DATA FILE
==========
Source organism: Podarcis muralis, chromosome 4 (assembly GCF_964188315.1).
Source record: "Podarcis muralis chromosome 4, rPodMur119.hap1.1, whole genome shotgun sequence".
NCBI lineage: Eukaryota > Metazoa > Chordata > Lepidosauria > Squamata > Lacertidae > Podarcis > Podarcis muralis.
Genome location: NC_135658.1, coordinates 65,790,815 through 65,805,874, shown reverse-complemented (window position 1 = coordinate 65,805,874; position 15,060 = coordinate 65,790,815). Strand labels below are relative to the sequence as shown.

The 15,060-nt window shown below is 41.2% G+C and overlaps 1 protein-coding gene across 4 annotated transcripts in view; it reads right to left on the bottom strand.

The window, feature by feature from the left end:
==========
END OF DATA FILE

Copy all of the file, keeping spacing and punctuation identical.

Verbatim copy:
Source organism: Podarcis muralis, chromosome 4 (assembly GCF_964188315.1).
Source record: "Podarcis muralis chromosome 4, rPodMur119.hap1.1, whole genome shotgun sequence".
NCBI lineage: Eukaryota > Metazoa > Chordata > Lepidosauria > Squamata > Lacertidae > Podarcis > Podarcis muralis.
Genome location: NC_135658.1, coordinates 65,790,815 through 65,805,874, shown reverse-complemented (window position 1 = coordinate 65,805,874; position 15,060 = coordinate 65,790,815). Strand labels below are relative to the sequence as shown.

The 15,060-nt window shown below is 41.2% G+C and overlaps 1 protein-coding gene across 4 annotated transcripts in view; it reads right to left on the bottom strand.

The window, feature by feature from the left end: